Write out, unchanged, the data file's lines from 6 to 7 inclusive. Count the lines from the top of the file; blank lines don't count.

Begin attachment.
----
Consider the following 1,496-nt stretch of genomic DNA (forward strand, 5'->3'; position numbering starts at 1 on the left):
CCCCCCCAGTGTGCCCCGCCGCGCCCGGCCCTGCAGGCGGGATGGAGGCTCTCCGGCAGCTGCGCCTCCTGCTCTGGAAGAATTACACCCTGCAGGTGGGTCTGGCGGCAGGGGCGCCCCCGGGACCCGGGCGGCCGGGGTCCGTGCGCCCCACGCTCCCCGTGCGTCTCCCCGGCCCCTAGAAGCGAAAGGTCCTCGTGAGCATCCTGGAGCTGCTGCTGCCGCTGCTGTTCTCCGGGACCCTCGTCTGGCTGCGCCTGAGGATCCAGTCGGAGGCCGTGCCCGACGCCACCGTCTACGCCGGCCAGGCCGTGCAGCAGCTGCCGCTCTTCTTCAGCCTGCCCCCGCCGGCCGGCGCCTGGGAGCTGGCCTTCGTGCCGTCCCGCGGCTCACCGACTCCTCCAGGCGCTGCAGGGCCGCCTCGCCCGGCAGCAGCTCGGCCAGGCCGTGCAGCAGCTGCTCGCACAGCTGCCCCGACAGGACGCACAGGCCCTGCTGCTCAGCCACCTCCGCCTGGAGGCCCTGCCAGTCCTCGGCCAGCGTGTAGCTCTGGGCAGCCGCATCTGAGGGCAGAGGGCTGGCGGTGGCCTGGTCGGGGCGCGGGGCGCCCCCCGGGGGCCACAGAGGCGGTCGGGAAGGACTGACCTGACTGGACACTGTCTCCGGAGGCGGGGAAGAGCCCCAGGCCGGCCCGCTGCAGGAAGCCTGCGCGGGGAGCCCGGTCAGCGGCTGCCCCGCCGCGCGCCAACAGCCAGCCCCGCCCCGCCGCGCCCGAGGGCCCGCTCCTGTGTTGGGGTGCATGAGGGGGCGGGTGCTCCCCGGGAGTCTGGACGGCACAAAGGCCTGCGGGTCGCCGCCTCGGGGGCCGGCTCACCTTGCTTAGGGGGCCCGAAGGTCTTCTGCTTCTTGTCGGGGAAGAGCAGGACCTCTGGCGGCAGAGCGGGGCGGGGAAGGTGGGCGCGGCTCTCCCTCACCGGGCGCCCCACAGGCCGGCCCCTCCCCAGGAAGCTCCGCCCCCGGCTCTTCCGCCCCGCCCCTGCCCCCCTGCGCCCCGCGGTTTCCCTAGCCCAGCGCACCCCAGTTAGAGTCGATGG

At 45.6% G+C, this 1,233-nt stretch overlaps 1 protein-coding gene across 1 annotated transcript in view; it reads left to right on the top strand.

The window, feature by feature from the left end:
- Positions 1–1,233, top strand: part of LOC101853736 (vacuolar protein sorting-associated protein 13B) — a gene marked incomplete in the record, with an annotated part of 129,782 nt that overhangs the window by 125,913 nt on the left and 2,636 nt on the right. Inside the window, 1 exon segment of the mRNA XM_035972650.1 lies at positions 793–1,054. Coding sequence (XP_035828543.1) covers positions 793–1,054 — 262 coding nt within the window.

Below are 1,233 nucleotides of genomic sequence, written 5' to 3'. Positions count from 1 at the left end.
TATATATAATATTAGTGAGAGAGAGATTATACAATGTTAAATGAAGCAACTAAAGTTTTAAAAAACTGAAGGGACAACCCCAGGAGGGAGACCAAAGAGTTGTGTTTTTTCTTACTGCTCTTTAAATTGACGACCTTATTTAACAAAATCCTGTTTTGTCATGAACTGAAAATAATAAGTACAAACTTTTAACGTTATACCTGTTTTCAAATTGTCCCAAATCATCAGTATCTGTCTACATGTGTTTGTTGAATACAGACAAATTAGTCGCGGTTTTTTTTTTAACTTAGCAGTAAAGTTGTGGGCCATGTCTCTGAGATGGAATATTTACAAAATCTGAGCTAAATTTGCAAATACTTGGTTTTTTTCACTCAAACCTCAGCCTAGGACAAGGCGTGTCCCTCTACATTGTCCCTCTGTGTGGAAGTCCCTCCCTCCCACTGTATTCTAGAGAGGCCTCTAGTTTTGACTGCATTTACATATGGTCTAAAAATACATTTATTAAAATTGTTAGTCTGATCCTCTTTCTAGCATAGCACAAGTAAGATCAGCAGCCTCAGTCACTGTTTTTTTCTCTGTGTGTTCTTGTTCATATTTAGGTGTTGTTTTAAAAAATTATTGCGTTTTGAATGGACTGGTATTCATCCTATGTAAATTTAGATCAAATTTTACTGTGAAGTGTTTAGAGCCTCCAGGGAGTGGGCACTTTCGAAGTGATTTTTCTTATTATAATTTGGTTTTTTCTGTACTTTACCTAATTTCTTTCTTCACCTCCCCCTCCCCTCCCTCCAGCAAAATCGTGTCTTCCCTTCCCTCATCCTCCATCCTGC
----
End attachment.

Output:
Below are 1,233 nucleotides of genomic sequence, written 5' to 3'. Positions count from 1 at the left end.
TATATATAATATTAGTGAGAGAGAGATTATACAATGTTAAATGAAGCAACTAAAGTTTTAAAAAACTGAAGGGACAACCCCAGGAGGGAGACCAAAGAGTTGTGTTTTTTCTTACTGCTCTTTAAATTGACGACCTTATTTAACAAAATCCTGTTTTGTCATGAACTGAAAATAATAAGTACAAACTTTTAACGTTATACCTGTTTTCAAATTGTCCCAAATCATCAGTATCTGTCTACATGTGTTTGTTGAATACAGACAAATTAGTCGCGGTTTTTTTTTTAACTTAGCAGTAAAGTTGTGGGCCATGTCTCTGAGATGGAATATTTACAAAATCTGAGCTAAATTTGCAAATACTTGGTTTTTTTCACTCAAACCTCAGCCTAGGACAAGGCGTGTCCCTCTACATTGTCCCTCTGTGTGGAAGTCCCTCCCTCCCACTGTATTCTAGAGAGGCCTCTAGTTTTGACTGCATTTACATATGGTCTAAAAATACATTTATTAAAATTGTTAGTCTGATCCTCTTTCTAGCATAGCACAAGTAAGATCAGCAGCCTCAGTCACTGTTTTTTTCTCTGTGTGTTCTTGTTCATATTTAGGTGTTGTTTTAAAAAATTATTGCGTTTTGAATGGACTGGTATTCATCCTATGTAAATTTAGATCAAATTTTACTGTGAAGTGTTTAGAGCCTCCAGGGAGTGGGCACTTTCGAAGTGATTTTTCTTATTATAATTTGGTTTTTTCTGTACTTTACCTAATTTCTTTCTTCACCTCCCCCTCCCCTCCCTCCAGCAAAATCGTGTCTTCCCTTCCCTCATCCTCCATCCTGC